• This was done artificially by mechanically
    transferring the male sex cells from the desired
    plant to the stamen of the emasculated plant.
  • The offspring using this procedure are referred
    to as "crosses".

31
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32
  • 2. He only worked with traits of the peas that
    could easily be seen.
  • He experimented using only one trait at a time.
  • Traits included a) stem length, b) flower color
    or c) seed shape.

33
  • 3. Mendel kept detailed records of his "crosses".
  • He counted the pea offspring and calculated,
    using mathematics, how often the trait occurred
    in the offspring.

34
  • Mendel believed that traits were determined by
    individual units called factors.
  • He believed that each offspring received a factor
    from each parent.
  • Today these factors are called genes.

35
Punnett Squares
Dad Mom Allele allele
Allele
Allele
  • The square shows how the alleles separate when
    gametes are formed.
  • It shows the possible combinations of the alleles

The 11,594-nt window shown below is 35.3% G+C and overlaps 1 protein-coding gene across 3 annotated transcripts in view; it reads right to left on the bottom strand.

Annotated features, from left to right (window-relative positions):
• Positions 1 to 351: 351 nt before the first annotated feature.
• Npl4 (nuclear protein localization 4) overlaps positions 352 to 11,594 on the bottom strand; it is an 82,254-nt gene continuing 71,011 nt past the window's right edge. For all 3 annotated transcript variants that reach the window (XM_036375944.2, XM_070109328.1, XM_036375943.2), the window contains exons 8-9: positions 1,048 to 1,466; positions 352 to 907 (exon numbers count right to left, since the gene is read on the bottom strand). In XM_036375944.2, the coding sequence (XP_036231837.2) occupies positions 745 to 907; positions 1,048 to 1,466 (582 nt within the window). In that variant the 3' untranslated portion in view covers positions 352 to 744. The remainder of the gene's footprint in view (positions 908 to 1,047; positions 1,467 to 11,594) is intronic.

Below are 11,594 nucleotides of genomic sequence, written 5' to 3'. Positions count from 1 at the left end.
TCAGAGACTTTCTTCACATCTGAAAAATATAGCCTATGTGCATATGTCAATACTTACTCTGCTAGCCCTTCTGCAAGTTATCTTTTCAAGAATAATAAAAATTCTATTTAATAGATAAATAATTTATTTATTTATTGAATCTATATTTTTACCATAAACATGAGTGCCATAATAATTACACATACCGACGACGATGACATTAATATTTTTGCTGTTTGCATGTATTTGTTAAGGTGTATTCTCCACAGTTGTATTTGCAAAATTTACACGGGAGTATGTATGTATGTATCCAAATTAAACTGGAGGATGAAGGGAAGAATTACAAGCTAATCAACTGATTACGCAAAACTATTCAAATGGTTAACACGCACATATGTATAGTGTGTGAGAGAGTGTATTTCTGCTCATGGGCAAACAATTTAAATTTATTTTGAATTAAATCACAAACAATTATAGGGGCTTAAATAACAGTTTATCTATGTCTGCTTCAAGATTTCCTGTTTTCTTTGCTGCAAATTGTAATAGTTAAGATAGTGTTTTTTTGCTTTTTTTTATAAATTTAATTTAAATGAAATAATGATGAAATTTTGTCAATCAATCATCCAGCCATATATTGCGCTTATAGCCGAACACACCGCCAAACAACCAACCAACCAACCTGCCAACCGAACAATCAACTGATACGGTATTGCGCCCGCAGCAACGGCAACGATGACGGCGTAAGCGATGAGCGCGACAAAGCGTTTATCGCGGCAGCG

when fertilization occurs.

36
Punnett Square
  • G green peas g yellow peas
  • pure breed green

G G
g
g
Pure breed yellow
37
What are the results?
  • 100 are phenotype green
  • 100 are genotype heterozygous

4/4
38
Both parents are heterozygous genotype and
brown hair phenotype



39
What are the results?
Brown hair
blonde hair
40
Chances for Genotypes
1/4
1/4
2/4
41
Chances for Phenotypes
¾ Brown
¼ blonde
42
Flower color
  • R red
  • r white

43
Mendel's First Law Law of Segregation
  • Mendel guessed that the TWO genes for flower
    color separate or segregate, when the sex cells
    form during meiosis.
  • In the case of the hybrid pea flowers (RR), each
    plant would have one gene (allele) for red color
    (R) and one gene (allele) for white color (r).
  • These two genes would separate or segregate from
    each other during the formation of the sex cells.
    About half of the sex cells would receive the
    gene for red color and the other half the gene
    for white color.

44
Meiosis/ sex cell formation
Sperm cells each get one allele
45
Mendel's Law of Segregation states-
  • The two genes that determine a particular trait
    will separate when sex cells form.